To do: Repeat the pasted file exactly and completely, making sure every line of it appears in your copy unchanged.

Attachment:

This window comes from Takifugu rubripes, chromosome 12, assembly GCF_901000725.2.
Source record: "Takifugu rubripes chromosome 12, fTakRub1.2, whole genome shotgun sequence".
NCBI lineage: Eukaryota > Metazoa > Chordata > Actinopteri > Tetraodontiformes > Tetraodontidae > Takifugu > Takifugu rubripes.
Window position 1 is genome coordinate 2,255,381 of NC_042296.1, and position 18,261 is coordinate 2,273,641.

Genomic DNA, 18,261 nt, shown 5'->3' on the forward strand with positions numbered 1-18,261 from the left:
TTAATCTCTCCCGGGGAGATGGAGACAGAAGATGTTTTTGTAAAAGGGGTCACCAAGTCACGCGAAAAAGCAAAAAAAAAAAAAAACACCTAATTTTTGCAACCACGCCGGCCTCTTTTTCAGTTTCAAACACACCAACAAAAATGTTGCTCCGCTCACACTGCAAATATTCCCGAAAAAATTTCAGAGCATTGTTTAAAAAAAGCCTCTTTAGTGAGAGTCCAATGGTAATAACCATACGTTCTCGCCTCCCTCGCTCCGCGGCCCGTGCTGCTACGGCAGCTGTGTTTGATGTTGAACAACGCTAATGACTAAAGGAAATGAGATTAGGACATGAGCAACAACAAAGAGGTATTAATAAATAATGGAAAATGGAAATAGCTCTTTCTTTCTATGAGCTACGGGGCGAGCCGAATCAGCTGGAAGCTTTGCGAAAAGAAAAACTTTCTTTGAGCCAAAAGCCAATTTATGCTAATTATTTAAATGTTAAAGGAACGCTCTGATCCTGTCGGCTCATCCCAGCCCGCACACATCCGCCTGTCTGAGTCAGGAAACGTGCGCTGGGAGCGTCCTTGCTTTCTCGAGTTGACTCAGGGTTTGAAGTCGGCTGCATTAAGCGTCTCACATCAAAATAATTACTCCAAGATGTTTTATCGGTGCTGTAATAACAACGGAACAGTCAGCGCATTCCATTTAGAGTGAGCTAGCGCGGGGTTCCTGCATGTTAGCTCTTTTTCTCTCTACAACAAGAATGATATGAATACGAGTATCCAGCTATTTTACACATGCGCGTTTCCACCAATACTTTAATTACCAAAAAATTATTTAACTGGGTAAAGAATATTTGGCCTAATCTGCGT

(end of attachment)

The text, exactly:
This window comes from Takifugu rubripes, chromosome 12, assembly GCF_901000725.2.
Source record: "Takifugu rubripes chromosome 12, fTakRub1.2, whole genome shotgun sequence".
NCBI lineage: Eukaryota > Metazoa > Chordata > Actinopteri > Tetraodontiformes > Tetraodontidae > Takifugu > Takifugu rubripes.
Window position 1 is genome coordinate 2,255,381 of NC_042296.1, and position 18,261 is coordinate 2,273,641.

Genomic DNA, 18,261 nt, shown 5'->3' on the forward strand with positions numbered 1-18,261 from the left:
TTAATCTCTCCCGGGGAGATGGAGACAGAAGATGTTTTTGTAAAAGGGGTCACCAAGTCACGCGAAAAAGCAAAAAAAAAAAAAAACACCTAATTTTTGCAACCACGCCGGCCTCTTTTTCAGTTTCAAACACACCAACAAAAATGTTGCTCCGCTCACACTGCAAATATTCCCGAAAAAATTTCAGAGCATTGTTTAAAAAAAGCCTCTTTAGTGAGAGTCCAATGGTAATAACCATACGTTCTCGCCTCCCTCGCTCCGCGGCCCGTGCTGCTACGGCAGCTGTGTTTGATGTTGAACAACGCTAATGACTAAAGGAAATGAGATTAGGACATGAGCAACAACAAAGAGGTATTAATAAATAATGGAAAATGGAAATAGCTCTTTCTTTCTATGAGCTACGGGGCGAGCCGAATCAGCTGGAAGCTTTGCGAAAAGAAAAACTTTCTTTGAGCCAAAAGCCAATTTATGCTAATTATTTAAATGTTAAAGGAACGCTCTGATCCTGTCGGCTCATCCCAGCCCGCACACATCCGCCTGTCTGAGTCAGGAAACGTGCGCTGGGAGCGTCCTTGCTTTCTCGAGTTGACTCAGGGTTTGAAGTCGGCTGCATTAAGCGTCTCACATCAAAATAATTACTCCAAGATGTTTTATCGGTGCTGTAATAACAACGGAACAGTCAGCGCATTCCATTTAGAGTGAGCTAGCGCGGGGTTCCTGCATGTTAGCTCTTTTTCTCTCTACAACAAGAATGATATGAATACGAGTATCCAGCTATTTTACACATGCGCGTTTCCACCAATACTTTAATTACCAAAAAATTATTTAACTGGGTAAAGAATATTTGGCCTAATCTGCGT